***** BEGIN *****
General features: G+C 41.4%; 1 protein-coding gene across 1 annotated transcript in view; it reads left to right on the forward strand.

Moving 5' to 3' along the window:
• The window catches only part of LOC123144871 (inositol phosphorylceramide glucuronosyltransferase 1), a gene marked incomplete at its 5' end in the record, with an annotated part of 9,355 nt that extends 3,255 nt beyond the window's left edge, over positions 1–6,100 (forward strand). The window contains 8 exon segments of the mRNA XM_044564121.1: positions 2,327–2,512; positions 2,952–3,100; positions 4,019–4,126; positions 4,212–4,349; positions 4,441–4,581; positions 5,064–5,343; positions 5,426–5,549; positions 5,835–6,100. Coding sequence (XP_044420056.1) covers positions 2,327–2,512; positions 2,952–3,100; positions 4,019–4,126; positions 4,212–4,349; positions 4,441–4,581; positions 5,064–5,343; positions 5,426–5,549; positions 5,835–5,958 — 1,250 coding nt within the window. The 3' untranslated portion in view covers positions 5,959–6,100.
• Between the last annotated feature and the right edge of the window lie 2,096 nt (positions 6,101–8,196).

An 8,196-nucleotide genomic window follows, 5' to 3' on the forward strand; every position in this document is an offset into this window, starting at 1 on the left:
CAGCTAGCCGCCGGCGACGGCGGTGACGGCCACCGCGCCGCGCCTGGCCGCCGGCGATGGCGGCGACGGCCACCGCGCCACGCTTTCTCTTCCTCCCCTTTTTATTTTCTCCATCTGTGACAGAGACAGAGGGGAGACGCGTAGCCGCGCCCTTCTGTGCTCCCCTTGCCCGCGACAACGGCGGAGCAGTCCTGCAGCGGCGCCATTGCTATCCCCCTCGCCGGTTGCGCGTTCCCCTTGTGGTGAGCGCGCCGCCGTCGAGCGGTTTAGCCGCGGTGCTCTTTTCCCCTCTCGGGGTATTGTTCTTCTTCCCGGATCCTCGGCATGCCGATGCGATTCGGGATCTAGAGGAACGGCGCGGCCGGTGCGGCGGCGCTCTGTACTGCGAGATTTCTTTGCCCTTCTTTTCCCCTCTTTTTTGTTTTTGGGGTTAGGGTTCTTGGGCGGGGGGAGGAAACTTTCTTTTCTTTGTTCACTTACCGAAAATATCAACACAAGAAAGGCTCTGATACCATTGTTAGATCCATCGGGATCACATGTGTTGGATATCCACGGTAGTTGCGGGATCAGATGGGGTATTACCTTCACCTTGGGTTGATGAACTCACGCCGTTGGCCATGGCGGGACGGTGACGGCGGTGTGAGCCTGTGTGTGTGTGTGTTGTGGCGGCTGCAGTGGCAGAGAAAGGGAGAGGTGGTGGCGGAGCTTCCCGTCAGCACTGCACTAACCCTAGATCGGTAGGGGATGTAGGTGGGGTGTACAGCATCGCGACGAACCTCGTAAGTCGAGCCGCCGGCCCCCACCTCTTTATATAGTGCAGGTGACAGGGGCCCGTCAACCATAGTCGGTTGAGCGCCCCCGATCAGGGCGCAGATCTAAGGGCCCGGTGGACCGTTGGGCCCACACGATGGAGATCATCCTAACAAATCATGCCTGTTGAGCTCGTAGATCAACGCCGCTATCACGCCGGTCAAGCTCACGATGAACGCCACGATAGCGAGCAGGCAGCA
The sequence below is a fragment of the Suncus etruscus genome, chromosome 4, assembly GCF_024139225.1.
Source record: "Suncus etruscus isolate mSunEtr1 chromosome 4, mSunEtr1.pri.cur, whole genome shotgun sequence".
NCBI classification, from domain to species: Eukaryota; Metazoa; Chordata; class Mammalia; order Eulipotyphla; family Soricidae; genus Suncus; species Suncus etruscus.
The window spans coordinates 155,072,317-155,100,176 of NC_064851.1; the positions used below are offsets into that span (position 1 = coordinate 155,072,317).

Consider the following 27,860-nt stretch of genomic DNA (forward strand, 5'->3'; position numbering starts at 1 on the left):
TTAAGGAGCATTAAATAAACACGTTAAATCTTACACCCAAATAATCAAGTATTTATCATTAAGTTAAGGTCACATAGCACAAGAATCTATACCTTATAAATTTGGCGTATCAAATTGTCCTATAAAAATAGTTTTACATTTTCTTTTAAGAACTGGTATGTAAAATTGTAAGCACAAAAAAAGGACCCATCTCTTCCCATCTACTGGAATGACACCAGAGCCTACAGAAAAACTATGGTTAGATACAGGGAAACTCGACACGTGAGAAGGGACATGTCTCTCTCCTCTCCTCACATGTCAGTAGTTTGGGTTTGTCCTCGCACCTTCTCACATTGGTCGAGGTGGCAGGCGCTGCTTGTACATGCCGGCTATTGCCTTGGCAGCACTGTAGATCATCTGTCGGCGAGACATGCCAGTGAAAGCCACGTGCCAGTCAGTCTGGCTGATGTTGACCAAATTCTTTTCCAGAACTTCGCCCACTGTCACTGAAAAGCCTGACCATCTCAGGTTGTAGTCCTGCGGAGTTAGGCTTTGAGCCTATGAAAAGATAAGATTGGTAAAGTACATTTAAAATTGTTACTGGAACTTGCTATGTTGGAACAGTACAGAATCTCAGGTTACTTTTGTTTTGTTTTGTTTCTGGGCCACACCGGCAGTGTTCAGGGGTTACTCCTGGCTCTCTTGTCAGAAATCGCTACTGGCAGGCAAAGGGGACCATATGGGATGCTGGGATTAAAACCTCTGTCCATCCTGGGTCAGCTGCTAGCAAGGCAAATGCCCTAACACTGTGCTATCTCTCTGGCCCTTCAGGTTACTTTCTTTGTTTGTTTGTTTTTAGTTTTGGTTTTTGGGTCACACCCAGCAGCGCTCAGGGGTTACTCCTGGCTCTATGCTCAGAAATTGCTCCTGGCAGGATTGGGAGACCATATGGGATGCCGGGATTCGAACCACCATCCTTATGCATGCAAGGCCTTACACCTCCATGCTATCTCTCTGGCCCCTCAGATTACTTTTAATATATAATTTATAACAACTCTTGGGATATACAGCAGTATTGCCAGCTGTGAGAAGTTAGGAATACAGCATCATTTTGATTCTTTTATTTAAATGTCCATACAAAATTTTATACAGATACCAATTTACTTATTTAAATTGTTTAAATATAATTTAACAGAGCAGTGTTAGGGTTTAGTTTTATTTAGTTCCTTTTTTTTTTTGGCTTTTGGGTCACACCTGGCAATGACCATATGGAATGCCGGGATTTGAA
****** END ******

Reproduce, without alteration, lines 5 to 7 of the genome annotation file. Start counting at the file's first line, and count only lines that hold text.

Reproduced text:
An 8,196-nucleotide genomic window follows, 5' to 3' on the forward strand; every position in this document is an offset into this window, starting at 1 on the left:
CAGCTAGCCGCCGGCGACGGCGGTGACGGCCACCGCGCCGCGCCTGGCCGCCGGCGATGGCGGCGACGGCCACCGCGCCACGCTTTCTCTTCCTCCCCTTTTTATTTTCTCCATCTGTGACAGAGACAGAGGGGAGACGCGTAGCCGCGCCCTTCTGTGCTCCCCTTGCCCGCGACAACGGCGGAGCAGTCCTGCAGCGGCGCCATTGCTATCCCCCTCGCCGGTTGCGCGTTCCCCTTGTGGTGAGCGCGCCGCCGTCGAGCGGTTTAGCCGCGGTGCTCTTTTCCCCTCTCGGGGTATTGTTCTTCTTCCCGGATCCTCGGCATGCCGATGCGATTCGGGATCTAGAGGAACGGCGCGGCCGGTGCGGCGGCGCTCTGTACTGCGAGATTTCTTTGCCCTTCTTTTCCCCTCTTTTTTGTTTTTGGGGTTAGGGTTCTTGGGCGGGGGGAGGAAACTTTCTTTTCTTTGTTCACTTACCGAAAATATCAACACAAGAAAGGCTCTGATACCATTGTTAGATCCATCGGGATCACATGTGTTGGATATCCACGGTAGTTGCGGGATCAGATGGGGTATTACCTTCACCTTGGGTTGATGAACTCACGCCGTTGGCCATGGCGGGACGGTGACGGCGGTGTGAGCCTGTGTGTGTGTGTGTTGTGGCGGCTGCAGTGGCAGAGAAAGGGAGAGGTGGTGGCGGAGCTTCCCGTCAGCACTGCACTAACCCTAGATCGGTAGGGGATGTAGGTGGGGTGTACAGCATCGCGACGAACCTCGTAAGTCGAGCCGCCGGCCCCCACCTCTTTATATAGTGCAGGTGACAGGGGCCCGTCAACCATAGTCGGTTGAGCGCCCCCGATCAGGGCGCAGATCTAAGGGCCCGGTGGACCGTTGGGCCCACACGATGGAGATCATCCTAACAAATCATGCCTGTTGAGCTCGTAGATCAACGCCGCTATCACGCCGGTCAAGCTCACGATGAACGCCACGATAGCGAGCAGGCAGCA
The sequence below is a fragment of the Suncus etruscus genome, chromosome 4, assembly GCF_024139225.1.